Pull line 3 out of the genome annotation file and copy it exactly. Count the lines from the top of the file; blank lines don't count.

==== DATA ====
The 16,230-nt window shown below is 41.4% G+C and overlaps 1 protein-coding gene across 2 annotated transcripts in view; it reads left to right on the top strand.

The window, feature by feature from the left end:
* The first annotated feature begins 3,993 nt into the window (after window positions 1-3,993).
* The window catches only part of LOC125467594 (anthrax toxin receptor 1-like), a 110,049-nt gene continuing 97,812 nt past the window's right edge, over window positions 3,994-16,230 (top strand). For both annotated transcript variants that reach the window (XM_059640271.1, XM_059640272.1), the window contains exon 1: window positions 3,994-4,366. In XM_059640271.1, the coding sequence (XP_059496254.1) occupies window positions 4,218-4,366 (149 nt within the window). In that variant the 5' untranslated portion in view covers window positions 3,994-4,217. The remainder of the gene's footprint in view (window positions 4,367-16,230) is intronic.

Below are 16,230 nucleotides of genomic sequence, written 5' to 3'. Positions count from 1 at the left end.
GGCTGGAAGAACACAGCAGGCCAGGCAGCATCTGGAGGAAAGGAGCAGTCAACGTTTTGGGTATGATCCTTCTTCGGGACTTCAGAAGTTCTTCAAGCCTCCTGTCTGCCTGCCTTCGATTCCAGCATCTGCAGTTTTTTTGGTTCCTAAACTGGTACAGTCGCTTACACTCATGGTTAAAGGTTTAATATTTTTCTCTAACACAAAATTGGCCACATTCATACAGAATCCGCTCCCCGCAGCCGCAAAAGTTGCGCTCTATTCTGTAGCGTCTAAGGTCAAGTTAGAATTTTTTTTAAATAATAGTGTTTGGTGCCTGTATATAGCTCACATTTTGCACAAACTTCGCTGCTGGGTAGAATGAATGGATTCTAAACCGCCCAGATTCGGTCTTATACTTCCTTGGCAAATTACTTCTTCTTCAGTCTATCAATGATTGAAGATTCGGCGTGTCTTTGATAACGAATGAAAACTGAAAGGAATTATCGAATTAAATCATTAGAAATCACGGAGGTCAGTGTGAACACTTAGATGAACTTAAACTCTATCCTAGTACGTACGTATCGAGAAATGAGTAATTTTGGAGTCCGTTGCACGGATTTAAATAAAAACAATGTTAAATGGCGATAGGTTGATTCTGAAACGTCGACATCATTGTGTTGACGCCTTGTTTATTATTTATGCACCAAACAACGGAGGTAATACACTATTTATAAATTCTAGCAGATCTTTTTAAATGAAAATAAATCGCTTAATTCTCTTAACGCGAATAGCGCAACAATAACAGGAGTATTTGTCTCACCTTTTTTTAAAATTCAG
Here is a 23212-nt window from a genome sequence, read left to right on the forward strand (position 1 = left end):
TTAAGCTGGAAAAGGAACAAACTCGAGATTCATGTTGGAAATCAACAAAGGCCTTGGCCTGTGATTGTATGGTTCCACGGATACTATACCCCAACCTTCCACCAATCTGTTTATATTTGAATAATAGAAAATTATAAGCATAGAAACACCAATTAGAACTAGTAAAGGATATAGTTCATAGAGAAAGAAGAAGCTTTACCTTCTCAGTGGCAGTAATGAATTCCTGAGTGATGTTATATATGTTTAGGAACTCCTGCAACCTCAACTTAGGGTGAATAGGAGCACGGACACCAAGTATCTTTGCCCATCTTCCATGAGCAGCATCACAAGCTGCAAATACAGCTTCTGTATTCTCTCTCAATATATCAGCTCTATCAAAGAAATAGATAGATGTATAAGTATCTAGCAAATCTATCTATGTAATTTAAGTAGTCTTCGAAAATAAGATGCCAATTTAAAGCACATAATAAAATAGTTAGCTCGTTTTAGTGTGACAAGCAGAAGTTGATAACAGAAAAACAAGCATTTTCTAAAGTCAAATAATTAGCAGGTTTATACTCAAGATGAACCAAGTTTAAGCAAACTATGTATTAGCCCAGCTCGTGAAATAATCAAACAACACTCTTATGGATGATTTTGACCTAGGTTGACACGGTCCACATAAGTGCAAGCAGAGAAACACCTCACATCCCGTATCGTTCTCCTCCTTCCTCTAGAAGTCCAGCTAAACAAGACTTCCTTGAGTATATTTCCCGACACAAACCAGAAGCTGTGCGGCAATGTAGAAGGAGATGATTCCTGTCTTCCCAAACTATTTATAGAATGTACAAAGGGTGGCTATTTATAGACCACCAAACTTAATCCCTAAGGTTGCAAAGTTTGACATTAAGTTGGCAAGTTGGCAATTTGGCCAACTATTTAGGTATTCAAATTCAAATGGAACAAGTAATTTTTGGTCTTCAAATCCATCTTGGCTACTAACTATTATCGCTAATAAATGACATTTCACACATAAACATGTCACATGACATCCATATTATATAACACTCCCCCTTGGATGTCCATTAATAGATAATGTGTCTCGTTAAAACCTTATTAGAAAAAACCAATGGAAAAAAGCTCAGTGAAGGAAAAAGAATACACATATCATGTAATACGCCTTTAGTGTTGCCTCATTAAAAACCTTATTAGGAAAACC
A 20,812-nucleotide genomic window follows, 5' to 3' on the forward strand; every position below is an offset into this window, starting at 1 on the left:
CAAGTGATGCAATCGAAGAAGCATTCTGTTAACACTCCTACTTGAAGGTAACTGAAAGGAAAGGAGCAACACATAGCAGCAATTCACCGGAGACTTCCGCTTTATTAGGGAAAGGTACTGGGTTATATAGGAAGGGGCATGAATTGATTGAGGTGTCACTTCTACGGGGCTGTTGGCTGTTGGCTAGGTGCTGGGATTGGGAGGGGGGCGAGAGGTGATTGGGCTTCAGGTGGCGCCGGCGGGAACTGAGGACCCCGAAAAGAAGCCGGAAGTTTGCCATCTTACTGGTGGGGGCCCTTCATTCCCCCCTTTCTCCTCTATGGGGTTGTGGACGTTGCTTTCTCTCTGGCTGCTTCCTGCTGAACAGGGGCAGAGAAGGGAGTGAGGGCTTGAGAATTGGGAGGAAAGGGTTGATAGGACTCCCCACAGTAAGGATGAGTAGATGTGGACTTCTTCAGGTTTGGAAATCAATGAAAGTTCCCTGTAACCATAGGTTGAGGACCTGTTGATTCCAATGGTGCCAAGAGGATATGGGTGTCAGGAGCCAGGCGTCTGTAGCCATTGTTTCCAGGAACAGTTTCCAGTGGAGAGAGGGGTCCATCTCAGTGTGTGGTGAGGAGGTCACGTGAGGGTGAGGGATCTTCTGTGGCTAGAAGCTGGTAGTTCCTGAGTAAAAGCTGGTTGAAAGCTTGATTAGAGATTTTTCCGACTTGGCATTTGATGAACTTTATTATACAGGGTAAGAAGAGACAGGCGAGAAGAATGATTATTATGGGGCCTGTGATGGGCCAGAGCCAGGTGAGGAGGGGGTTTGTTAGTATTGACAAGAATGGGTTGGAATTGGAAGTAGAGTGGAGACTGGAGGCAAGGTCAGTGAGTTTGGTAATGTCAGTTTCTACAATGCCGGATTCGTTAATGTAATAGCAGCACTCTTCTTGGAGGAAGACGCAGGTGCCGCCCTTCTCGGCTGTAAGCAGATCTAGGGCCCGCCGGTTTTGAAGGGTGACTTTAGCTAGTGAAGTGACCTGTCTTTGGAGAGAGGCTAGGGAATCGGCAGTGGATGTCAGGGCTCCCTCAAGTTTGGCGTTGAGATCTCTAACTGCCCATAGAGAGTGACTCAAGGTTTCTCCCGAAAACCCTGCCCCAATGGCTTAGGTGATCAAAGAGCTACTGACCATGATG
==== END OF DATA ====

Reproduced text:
* The first annotated feature begins 3,993 nt into the window (after window positions 1-3,993).